This body of work takes its name from the title of a video work, the latest in Russell’s ongoing Covers series. In this video she embodies the voice of Ingmar Bergman as he discusses the events that inspired him to write his 1966 film Persona. Ruminating on themes of personal identity, existence, life after death and the foibles of aspiring to some state of perfection, Russell both sincerely expresses the happiness Bergman feels as he describes an anesthetic-induced feeling of nonexistence, and humorously shares his stuttering frustration at being unable to think of the word he’s looking for in English. Russell’s work often plays with the permeability of identity as well as questions of reality vs. illusion, and this is no exception. She stands before a photographic backdrop of a perfect flowering tree, while the fluttering patterns of dappled sunlight pass through real trees to play across the frame.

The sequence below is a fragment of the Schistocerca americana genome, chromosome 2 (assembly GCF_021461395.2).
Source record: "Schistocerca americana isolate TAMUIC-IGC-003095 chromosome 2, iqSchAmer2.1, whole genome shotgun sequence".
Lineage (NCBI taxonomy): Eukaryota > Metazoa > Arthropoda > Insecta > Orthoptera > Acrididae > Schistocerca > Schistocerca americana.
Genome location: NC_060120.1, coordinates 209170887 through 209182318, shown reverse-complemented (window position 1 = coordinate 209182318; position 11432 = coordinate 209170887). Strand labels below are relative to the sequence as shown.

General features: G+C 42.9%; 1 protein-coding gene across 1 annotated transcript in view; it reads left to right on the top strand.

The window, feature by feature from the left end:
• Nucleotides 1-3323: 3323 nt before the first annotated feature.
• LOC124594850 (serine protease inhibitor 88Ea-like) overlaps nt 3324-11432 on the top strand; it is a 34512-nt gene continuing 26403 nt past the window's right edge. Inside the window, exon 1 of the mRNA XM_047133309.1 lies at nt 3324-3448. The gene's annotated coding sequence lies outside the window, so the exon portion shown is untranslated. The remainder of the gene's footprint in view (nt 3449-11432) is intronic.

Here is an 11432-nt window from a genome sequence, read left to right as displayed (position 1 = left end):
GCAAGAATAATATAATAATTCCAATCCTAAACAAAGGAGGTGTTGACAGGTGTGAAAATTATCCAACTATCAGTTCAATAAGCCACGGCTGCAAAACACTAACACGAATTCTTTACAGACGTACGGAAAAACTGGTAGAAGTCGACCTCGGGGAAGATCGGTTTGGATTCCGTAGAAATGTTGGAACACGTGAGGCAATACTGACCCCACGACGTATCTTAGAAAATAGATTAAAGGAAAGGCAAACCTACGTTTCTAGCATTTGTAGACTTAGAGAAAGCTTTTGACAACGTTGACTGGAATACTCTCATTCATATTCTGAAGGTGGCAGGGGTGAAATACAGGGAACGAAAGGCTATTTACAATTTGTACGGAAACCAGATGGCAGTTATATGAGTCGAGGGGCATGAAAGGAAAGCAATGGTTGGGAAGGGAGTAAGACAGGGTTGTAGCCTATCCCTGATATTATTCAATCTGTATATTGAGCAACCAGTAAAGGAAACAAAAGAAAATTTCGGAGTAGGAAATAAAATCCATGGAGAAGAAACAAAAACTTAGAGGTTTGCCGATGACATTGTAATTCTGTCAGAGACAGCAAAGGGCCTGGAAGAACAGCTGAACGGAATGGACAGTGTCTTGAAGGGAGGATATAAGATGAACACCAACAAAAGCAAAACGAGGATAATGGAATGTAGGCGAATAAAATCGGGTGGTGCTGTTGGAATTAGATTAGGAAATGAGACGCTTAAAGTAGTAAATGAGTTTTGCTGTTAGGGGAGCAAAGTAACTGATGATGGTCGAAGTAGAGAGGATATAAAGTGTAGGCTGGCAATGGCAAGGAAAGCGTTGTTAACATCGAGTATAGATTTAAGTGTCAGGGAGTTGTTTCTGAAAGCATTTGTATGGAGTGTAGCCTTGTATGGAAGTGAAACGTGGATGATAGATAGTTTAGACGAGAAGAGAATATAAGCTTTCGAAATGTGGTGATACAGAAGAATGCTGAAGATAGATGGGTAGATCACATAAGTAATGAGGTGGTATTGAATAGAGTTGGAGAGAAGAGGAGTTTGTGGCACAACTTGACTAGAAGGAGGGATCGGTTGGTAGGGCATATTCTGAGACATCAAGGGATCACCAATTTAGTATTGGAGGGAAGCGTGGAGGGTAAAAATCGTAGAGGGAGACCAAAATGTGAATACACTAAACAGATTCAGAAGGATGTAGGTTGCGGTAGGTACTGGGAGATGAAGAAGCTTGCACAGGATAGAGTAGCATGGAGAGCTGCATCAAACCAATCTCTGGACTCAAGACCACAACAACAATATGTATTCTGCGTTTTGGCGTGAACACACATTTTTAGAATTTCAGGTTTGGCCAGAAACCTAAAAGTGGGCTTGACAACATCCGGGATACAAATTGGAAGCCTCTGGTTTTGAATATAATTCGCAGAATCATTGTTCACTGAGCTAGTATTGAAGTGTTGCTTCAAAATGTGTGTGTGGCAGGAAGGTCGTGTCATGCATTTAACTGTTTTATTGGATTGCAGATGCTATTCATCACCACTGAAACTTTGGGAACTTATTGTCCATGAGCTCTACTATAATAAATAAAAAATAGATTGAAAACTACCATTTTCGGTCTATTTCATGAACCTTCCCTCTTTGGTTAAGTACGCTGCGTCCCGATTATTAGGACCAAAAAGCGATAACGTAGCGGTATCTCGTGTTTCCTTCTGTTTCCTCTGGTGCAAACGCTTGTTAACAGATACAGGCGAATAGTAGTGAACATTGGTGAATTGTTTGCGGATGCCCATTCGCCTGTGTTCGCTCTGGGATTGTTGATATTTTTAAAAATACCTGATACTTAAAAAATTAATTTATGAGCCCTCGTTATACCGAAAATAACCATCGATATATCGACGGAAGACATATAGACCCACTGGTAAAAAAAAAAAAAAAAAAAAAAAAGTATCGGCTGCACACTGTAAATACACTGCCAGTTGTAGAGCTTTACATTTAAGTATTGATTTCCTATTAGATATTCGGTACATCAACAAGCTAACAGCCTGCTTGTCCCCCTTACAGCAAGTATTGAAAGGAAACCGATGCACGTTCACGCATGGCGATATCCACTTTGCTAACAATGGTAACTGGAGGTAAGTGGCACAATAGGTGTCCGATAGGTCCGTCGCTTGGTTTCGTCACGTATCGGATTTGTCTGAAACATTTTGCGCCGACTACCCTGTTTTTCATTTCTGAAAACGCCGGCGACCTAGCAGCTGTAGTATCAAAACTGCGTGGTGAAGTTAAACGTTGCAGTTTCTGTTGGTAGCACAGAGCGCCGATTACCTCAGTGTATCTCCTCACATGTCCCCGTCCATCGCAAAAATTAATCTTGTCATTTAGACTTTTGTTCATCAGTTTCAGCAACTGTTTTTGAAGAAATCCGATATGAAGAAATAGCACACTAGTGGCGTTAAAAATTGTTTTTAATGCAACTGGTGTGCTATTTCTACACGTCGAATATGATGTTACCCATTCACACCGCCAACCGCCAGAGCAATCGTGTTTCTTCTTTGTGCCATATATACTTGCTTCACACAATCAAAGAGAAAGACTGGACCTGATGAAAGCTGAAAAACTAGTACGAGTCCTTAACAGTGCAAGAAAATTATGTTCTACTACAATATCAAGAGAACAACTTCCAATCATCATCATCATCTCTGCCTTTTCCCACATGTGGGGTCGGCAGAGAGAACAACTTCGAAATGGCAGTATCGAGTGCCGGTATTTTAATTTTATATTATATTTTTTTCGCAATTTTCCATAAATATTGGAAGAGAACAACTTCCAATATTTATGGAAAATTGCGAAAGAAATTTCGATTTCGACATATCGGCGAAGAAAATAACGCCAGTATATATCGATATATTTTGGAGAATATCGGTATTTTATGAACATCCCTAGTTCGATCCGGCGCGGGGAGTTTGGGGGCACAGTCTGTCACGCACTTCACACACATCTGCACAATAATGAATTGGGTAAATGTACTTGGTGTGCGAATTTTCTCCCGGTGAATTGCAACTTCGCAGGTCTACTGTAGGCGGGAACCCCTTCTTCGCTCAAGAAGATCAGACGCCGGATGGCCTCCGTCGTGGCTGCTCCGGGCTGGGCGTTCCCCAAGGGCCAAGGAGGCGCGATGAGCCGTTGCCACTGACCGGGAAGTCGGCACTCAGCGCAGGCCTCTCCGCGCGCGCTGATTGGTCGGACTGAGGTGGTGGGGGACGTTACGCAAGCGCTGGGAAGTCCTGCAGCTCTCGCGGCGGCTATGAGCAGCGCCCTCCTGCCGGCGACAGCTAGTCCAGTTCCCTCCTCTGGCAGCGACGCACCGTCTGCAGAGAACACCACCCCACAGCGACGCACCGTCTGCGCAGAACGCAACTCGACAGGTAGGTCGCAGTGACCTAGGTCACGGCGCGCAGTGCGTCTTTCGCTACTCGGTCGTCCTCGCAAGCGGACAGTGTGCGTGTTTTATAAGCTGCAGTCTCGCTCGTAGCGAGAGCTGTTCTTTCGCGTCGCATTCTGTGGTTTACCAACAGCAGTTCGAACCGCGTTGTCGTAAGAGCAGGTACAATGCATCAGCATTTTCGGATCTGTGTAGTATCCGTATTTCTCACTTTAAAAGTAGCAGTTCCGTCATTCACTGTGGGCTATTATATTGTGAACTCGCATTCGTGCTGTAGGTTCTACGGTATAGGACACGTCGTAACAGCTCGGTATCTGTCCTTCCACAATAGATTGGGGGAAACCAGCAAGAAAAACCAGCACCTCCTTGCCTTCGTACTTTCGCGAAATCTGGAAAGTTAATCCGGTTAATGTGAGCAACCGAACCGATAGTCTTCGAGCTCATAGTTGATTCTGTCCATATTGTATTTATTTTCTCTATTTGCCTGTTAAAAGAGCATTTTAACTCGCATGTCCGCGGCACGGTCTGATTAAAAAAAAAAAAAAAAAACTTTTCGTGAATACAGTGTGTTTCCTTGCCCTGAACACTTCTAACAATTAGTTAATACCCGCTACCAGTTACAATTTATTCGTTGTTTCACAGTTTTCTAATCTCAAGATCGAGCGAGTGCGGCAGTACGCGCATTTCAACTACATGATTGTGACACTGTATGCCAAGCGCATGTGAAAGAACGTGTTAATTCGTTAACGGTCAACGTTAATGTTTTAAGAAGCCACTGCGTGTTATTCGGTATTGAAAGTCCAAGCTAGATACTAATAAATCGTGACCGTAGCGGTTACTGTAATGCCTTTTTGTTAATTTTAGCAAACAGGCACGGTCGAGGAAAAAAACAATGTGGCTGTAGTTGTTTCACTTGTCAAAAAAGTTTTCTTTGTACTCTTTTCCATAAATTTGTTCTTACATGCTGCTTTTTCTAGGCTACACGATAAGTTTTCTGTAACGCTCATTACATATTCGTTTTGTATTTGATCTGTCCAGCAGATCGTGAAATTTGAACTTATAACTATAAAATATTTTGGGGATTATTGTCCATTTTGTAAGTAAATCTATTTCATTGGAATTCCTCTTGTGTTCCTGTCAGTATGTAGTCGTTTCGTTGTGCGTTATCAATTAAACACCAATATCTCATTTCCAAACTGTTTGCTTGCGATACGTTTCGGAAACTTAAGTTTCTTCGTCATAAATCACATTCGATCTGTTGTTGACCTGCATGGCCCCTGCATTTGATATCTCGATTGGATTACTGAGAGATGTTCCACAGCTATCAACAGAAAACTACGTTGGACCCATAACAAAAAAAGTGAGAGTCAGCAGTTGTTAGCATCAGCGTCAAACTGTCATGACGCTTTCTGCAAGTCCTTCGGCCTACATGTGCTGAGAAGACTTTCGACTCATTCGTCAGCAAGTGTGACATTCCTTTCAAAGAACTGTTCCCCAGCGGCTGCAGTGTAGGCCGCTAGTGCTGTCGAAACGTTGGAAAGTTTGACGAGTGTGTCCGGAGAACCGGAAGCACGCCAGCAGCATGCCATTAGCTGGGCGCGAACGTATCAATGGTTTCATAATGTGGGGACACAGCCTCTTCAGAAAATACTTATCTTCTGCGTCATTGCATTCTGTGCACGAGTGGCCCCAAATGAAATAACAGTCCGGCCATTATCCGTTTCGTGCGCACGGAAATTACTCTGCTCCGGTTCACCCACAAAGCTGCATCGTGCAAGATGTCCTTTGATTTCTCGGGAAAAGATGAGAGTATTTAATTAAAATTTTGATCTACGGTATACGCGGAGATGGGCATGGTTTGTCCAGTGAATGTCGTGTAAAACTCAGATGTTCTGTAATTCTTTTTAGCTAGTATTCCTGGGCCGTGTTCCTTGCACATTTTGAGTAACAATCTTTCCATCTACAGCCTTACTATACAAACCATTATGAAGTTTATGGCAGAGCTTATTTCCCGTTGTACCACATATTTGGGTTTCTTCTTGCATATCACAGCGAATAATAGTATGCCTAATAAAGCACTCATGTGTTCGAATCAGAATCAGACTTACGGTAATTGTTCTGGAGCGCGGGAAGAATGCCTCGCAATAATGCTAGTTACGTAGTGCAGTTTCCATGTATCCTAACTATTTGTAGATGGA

Also in the exhibition are paintings and drawings, some on vintage postcards, that expand on themes from both the Bergman interview and Persona. Abstraction and landscape commingle in these delicate, layered pieces. Mandala-like circles hover above the ocean, or mountainous lumps, bulges of bright color ooze from the edges of pure and meditative forms, shapes are doubled, repeated, reflected, moving from foreground to background to foreground again. A small drawing in walnut ink depicts a vaguely ominous boulder decrying “Oui Oui” to a protesting pile of petals that dissipate around the words “Non Non.” A comic take on the revolving door of unity and dissolution.